Arborist

An arborist, or (less commonly) arboriculturist, is a professional in the practice of arboriculture, which is the cultivation, management, and study of individual trees, shrubs, vines, and other perennial woody plants.

Arborists generally focus on the health and safety of individual plants and trees, rather than managing forests (the domains of Forestry and Silviculture) or harvesting wood. An arborist’s scope of work is therefore distinct from that of either a forester or a logger, though the professions share much in common.

Scope of work: To work near power wires either additional training is required for arborists or they need to be Qualified Line Clearance Arborist or Utility Arborists (there may be different terminology for various countries). There is a variety of minimum distances that must be kept from power wires depending on voltage, however the common distance for low voltage lines in urban settings is 10 feet.

Arborists who climb (as not all do) can use a variety of techniques to ascend into the tree. The least invasive, and most popular technique used is to ascend on rope. When personal safety is an issue, or the tree is being removed, arborists may use ‘spikes’, (also known as ‘gaffs’ or ‘spurs’) attached to their chainsaw boots with straps to ascend and work. Spikes wound the tree, leaving small holes where each step has been.

An arborist’s work may involve very large and complex trees, or ecological communities and their abiotic components in the context of the landscape ecosystem. These may require monitoring and treatment to ensure they are healthy, safe, and suitable to property owners or community standards. This work may include some or all of the following: planting; transplanting; pruning; structural support; preventing, or diagnosing and treating phytopathology or parasitism; preventing or interrupting grazing or predation; installing lightning protection; and removing vegetation deemed as hazardous, an invasive species, a disease vector, or a weed.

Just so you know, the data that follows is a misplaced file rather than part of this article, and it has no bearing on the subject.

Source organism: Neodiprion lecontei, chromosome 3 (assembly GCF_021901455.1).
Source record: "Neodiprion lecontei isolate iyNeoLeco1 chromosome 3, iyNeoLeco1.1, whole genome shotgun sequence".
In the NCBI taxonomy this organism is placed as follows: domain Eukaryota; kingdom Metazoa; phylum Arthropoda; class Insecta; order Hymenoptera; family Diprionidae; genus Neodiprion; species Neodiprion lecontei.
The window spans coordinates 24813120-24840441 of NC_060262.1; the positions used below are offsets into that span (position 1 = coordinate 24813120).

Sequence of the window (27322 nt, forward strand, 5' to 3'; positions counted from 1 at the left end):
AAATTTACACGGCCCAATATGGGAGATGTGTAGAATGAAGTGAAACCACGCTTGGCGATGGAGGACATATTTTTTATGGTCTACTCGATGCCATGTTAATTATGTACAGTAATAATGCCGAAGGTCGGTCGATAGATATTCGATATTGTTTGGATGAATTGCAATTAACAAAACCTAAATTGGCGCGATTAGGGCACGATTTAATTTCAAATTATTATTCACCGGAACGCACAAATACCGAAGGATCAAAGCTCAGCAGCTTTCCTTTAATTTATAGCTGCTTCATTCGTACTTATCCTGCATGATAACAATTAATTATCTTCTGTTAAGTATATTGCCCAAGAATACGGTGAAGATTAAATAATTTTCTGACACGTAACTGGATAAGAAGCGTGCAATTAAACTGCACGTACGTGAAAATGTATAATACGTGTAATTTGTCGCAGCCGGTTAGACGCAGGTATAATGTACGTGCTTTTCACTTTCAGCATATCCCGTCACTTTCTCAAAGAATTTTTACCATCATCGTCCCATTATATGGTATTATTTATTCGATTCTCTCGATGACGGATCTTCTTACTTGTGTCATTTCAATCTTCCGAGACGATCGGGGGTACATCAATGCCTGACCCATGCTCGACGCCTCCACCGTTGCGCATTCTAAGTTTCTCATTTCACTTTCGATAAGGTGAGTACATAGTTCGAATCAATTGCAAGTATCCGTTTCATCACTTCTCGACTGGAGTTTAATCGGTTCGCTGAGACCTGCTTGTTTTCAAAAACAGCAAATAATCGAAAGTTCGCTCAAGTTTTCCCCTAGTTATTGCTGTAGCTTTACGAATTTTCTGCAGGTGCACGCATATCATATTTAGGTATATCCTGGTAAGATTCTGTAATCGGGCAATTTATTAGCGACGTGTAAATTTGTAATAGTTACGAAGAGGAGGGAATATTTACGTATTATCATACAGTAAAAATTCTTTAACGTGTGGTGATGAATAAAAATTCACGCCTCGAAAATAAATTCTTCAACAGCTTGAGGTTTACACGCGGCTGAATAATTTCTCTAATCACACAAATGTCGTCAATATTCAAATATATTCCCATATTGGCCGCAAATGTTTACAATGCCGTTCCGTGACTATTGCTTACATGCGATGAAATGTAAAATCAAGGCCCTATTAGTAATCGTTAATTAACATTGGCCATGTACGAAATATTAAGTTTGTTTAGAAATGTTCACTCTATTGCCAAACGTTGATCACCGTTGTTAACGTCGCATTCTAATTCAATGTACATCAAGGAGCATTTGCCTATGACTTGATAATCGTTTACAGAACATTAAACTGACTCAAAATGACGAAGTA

Arborists may also plan, consult, write reports and give legal testimony. While some aspects of this work are done on the ground or in an office, much of it is done by arborists who climb the trees with ropes, harnesses and other equipment. Lifts and cranes may be used too. The work of all arborists is not the same. Some may just provide a consulting service; others may perform climbing, pruning and planting: whilst others may provide a combination of all of these services.

Source: Wikipedia. http://en.wikipedia.org/wiki/Arborist

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